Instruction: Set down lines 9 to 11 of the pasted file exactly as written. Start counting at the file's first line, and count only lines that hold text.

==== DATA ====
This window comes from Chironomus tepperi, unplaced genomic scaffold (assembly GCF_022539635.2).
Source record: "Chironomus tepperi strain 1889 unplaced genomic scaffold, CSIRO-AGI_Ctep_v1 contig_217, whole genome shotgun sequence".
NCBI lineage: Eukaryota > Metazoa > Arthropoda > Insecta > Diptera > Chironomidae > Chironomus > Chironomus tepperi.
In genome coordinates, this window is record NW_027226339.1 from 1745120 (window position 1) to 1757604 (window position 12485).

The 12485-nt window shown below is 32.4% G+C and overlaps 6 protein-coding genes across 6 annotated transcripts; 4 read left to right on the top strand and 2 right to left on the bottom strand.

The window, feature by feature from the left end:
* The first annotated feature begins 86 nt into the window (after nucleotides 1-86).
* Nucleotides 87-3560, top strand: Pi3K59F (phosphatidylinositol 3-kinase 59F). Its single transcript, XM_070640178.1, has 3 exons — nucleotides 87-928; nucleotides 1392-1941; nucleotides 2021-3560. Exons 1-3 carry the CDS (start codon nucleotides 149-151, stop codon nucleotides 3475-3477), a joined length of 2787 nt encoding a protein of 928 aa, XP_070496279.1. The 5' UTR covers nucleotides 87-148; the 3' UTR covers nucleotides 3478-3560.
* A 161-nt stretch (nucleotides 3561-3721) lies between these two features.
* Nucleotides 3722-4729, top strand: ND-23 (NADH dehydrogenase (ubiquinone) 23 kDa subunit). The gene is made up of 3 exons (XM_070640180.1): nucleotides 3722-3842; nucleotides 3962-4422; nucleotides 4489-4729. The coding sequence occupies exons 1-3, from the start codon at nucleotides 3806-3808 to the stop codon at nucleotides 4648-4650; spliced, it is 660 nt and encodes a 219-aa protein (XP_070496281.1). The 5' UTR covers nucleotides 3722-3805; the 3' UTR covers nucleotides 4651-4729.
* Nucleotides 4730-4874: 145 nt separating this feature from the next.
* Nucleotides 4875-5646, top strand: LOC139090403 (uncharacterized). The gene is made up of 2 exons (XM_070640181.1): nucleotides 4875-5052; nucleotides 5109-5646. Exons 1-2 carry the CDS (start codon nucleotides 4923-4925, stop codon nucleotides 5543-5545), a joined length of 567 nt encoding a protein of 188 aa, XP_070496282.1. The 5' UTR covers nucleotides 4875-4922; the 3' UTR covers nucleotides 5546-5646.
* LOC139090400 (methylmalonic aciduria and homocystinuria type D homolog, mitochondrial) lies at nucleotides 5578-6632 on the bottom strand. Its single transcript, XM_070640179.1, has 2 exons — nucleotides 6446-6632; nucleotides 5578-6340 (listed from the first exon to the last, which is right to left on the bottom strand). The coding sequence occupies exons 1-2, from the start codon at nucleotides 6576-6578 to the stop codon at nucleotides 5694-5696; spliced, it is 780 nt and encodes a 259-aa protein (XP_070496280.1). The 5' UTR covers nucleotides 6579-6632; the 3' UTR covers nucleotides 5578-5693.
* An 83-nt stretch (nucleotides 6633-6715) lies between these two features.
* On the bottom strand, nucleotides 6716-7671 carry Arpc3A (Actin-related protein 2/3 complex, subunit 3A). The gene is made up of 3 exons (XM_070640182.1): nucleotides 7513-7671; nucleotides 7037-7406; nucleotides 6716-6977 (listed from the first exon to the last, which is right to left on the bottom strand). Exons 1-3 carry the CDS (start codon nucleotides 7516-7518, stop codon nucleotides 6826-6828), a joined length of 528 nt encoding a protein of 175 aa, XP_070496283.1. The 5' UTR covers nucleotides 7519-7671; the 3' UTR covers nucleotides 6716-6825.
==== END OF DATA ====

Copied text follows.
* A 161-nt stretch (nucleotides 3561-3721) lies between these two features.
* Nucleotides 3722-4729, top strand: ND-23 (NADH dehydrogenase (ubiquinone) 23 kDa subunit). The gene is made up of 3 exons (XM_070640180.1): nucleotides 3722-3842; nucleotides 3962-4422; nucleotides 4489-4729. The coding sequence occupies exons 1-3, from the start codon at nucleotides 3806-3808 to the stop codon at nucleotides 4648-4650; spliced, it is 660 nt and encodes a 219-aa protein (XP_070496281.1). The 5' UTR covers nucleotides 3722-3805; the 3' UTR covers nucleotides 4651-4729.
* Nucleotides 4730-4874: 145 nt separating this feature from the next.